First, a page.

Sunday, January 15, 2017

Vermont Fish and Wildlife using helicopters to study moose

ST JOHNSBURY, Vt. — Vermont residents may soon see a helicopter flying low overhead as the Vermont Fish and Wildlife Department begins collaring up to 60 moose for a three-year study. 

Wildlife experts with professional contractor Native Range will be using nets to capture moose from the helicopter without the use of tranquilizers, according to a press release. 

Capture was expected to begin as early as Jan. 11, depending on weather conditions. Capture efforts require flying just above tree height, and are expected to take one to two weeks.

The processing of a captured moose is completed in minutes and is done using wildlife handling techniques that minimize stress and harm to the animal.

Department staff will track collared moose for several years using the GPS points gathered by the collars, and by visiting moose directly in the field to record observations.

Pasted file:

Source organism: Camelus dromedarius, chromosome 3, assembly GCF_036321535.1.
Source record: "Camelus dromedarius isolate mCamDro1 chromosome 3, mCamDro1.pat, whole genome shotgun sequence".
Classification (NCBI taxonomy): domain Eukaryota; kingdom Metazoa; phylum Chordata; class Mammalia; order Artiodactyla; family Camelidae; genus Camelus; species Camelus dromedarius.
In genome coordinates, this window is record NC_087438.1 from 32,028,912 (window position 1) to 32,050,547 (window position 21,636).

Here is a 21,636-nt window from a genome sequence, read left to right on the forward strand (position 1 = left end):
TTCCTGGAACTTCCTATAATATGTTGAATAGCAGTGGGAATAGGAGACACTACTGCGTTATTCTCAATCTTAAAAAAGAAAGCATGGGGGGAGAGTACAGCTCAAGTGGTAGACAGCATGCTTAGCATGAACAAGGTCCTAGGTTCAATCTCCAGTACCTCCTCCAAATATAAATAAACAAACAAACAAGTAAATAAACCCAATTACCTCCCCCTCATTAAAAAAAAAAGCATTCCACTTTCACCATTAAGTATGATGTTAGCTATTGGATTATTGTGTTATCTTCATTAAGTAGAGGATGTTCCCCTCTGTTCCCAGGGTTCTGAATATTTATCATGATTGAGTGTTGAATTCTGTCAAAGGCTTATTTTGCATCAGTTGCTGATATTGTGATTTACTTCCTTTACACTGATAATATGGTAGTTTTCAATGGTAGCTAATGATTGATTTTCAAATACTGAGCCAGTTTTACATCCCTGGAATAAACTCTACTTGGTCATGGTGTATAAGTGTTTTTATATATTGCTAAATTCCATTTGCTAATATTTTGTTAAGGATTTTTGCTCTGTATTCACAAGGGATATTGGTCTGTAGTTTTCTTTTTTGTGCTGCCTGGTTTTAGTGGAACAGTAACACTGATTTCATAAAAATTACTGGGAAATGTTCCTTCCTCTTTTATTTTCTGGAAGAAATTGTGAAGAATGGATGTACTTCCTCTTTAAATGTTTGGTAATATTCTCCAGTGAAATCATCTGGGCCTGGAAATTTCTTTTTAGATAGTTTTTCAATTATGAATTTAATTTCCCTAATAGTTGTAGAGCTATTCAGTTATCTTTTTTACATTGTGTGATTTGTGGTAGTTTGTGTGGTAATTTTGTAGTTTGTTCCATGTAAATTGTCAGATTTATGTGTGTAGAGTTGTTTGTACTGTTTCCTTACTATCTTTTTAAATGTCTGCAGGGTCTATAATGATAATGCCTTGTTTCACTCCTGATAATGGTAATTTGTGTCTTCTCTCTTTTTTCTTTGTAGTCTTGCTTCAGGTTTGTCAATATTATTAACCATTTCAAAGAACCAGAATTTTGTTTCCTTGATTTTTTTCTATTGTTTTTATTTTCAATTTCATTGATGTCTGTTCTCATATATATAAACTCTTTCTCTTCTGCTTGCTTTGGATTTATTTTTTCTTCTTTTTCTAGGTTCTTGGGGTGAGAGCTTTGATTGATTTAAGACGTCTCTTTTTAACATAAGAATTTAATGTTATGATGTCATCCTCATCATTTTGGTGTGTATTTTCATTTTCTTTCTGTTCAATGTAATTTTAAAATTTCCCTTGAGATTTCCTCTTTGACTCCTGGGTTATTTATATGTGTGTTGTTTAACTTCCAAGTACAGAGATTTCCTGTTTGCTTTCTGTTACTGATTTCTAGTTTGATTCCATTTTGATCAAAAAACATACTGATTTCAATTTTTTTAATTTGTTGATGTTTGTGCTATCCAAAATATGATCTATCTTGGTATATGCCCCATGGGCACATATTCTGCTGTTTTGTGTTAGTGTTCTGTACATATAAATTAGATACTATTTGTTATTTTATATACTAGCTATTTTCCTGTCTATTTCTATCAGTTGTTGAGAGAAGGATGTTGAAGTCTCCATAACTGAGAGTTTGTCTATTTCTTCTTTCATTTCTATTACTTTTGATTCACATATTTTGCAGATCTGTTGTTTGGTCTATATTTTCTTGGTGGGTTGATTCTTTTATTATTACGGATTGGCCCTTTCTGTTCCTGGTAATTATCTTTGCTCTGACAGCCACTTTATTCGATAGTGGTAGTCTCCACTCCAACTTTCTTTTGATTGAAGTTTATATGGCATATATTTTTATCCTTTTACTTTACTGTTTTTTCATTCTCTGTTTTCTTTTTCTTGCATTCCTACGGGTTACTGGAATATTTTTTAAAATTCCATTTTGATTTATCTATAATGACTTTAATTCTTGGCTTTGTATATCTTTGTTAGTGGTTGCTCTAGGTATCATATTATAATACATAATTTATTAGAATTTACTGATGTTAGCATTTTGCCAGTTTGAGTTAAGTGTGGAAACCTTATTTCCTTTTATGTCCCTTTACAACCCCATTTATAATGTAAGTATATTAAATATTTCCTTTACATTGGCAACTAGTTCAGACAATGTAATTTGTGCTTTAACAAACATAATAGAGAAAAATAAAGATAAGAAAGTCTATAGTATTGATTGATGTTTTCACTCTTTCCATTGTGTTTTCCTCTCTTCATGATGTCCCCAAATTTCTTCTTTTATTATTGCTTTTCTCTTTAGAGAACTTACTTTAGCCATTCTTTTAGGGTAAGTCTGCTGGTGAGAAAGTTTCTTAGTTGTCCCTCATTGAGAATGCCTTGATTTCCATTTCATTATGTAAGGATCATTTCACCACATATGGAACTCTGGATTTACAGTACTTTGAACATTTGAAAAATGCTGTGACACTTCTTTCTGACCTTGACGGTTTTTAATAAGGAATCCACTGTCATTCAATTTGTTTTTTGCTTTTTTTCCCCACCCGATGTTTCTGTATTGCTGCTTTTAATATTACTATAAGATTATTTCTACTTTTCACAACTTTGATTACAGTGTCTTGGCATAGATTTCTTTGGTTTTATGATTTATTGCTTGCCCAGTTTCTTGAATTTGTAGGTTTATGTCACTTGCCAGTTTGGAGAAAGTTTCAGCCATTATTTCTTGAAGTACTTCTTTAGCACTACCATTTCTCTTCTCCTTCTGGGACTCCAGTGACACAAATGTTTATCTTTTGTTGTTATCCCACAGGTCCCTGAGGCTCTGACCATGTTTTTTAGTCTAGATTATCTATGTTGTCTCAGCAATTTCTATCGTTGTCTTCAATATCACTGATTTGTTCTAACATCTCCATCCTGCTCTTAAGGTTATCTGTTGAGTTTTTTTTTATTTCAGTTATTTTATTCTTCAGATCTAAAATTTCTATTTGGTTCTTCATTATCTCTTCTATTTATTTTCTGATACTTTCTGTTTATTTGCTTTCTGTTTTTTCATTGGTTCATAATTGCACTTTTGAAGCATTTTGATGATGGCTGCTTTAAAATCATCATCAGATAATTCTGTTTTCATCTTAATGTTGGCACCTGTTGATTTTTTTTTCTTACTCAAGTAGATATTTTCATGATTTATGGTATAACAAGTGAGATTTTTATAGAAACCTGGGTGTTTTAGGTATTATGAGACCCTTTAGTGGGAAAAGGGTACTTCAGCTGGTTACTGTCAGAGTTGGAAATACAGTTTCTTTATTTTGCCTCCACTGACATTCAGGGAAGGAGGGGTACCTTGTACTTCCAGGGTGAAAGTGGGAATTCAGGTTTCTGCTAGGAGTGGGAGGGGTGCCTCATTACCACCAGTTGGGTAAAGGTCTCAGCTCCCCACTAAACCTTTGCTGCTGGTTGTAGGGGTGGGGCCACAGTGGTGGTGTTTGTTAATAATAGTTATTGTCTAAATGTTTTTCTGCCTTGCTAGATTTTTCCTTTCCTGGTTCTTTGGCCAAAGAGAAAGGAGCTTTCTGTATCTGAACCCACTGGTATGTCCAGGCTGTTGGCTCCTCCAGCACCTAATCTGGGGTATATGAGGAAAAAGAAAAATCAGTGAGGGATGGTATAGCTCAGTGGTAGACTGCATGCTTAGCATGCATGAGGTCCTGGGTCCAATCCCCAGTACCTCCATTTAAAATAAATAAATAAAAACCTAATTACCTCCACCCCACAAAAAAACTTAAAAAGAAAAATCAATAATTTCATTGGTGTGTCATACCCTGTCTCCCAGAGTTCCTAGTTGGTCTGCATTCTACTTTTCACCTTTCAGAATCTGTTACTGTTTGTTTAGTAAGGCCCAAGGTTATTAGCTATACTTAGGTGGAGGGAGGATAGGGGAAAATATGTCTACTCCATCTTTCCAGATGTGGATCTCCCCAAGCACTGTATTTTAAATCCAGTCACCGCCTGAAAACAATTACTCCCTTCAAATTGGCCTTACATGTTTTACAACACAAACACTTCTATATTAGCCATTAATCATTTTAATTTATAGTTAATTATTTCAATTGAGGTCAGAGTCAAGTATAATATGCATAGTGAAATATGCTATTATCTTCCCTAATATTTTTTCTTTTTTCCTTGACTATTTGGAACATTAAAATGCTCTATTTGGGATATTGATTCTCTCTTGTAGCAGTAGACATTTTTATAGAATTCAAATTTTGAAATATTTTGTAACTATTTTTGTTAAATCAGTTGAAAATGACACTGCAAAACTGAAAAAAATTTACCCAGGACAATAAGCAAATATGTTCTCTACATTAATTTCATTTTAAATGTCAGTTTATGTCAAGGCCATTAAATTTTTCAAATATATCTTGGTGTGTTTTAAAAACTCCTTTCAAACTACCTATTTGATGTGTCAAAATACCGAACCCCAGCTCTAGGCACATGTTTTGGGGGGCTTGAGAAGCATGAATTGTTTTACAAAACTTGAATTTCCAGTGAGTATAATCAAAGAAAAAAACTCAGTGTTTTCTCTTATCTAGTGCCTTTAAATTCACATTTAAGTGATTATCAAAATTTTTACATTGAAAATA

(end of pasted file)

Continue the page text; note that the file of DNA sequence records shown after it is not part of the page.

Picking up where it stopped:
Vermont is the fourth northeastern state to partake in such a study – state fish and wildlife agencies in New York, New Hampshire and Maine are currently using the same methods to examine their moose herds. 

The study will run through 2019.

“Moose are facing a variety of threats ranging from a warming climate to increasing winter tick loads, and we appreciate the public’s support as we study how these factors are impacting Vermont’s moose population,” said Cedric Alexander, Vermont Fish and Wildlife’s lead moose biologist. 

Members of the public or landowners who have questions or concerns about the helicopter activities can call the St. Johnsbury district office at 802-751-0100. 

For more information, go to


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